melting glacier moves Swiss-Italian border

Where are we? Melting glacier shifts Italian-Swiss border

By Region Environment News North-west Italy

The Alpine border between Switzerland and Italy has shifted due to a melting glacier. The location of an Italian mountain lodge is now in dispute.

The border between Italy and Switzerland runs along a drainage divide, where meltwater runs down either side of the mountain. However, the retreat of the Theodul Glacier means the watershed has crept towards the Rifugio Guide del Cervino.

The hikers’ refuge is near the 3,480-metre (11,417-foot) Testa Grigia peak and the water from the melting glacier is moving under the building.

Italy or Switzerland?

The refuge was built on a rocky outcrop in 1984. The, its 40 beds were entirely in Italian territory. However, now two-thirds of the lodge are technically squatting in southern Switzerland. In 2018, diplomatic negotiations started regarding the area in question. A compromise, of which no details are known, ended with a compromise last year.

The reason for the issue coming to general attention is because the areas is at the top of one of the world’s largest ski resorts. A major development, with cable car, is being constructed just a few metres away.

Loss of almost a quarter of mass

The Theodul Glacier lost almost a quarter of its mass between 1973 and 2010. Asa result, the rock underneath the ice was exposed. This changed the drainage divide and the two countries had to redraw the 100-metre-long stretch of border.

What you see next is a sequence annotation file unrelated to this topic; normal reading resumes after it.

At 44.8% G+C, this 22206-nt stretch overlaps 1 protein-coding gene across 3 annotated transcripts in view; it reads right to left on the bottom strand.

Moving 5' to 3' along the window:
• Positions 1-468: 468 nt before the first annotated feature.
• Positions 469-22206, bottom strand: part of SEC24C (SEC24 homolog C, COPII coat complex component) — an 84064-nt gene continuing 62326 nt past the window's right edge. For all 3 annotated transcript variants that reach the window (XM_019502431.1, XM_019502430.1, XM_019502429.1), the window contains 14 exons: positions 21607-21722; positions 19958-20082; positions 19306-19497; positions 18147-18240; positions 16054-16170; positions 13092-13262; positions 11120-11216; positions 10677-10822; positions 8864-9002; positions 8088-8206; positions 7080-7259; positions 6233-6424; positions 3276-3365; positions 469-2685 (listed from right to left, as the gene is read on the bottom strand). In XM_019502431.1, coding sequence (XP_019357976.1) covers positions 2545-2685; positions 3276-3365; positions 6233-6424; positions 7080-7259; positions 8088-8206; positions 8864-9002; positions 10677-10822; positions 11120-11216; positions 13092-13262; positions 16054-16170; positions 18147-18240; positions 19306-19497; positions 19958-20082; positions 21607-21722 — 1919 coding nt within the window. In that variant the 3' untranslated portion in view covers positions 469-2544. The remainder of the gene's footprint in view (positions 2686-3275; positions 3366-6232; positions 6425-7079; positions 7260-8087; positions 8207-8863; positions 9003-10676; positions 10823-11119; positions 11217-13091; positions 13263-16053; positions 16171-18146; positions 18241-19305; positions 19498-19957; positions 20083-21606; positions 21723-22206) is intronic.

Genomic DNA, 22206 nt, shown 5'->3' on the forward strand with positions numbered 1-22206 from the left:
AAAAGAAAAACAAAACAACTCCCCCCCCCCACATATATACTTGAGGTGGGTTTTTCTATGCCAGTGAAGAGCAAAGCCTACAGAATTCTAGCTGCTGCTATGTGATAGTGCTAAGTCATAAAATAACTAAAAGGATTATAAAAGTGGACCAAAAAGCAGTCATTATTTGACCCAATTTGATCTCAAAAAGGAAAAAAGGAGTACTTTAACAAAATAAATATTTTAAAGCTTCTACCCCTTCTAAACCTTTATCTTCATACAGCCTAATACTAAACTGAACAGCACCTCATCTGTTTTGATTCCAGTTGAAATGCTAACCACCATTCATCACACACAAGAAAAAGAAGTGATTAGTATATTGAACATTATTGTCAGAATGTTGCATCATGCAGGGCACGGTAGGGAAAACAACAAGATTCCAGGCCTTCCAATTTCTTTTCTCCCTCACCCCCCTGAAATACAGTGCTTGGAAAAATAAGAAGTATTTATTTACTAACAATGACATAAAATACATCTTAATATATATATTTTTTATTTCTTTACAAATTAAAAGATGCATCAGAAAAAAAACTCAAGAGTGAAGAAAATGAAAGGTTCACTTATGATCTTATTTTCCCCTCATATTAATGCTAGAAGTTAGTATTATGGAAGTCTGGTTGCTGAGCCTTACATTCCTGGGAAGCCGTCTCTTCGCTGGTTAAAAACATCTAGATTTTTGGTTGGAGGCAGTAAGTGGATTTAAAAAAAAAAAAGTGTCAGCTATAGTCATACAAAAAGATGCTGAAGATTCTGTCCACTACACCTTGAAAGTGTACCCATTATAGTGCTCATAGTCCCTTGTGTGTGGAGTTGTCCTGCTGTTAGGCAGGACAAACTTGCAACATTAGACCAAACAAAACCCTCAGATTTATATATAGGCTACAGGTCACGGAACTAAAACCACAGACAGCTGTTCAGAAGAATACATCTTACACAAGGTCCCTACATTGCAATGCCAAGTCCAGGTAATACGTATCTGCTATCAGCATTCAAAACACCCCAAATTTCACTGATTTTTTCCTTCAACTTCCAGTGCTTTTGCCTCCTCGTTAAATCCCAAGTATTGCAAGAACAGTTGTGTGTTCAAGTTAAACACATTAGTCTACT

READ: Marmolada Glacier collapse kills many

While the outcome remains secret, the refuge’s caretaker, 51-year-old Lucio Trucco, has been told it will stay on Italian soil.

“The refuge remains Italian because we have always been Italian,” France24 reported him as saying. “The menu is Italian, the wine is Italian, and the taxes are Italian.”

The years of negotiation have delayed the refuge’s renovation – the villages either side of the border have not been able to issue a building permit. The works will therefore not be completed in time for the scheduled opening of a new cable car up the Italian side of the Klein Matterhorn mountain in late 2023.

Currently, the slopes are only accessible from the Swiss ski resort of Zermatt.

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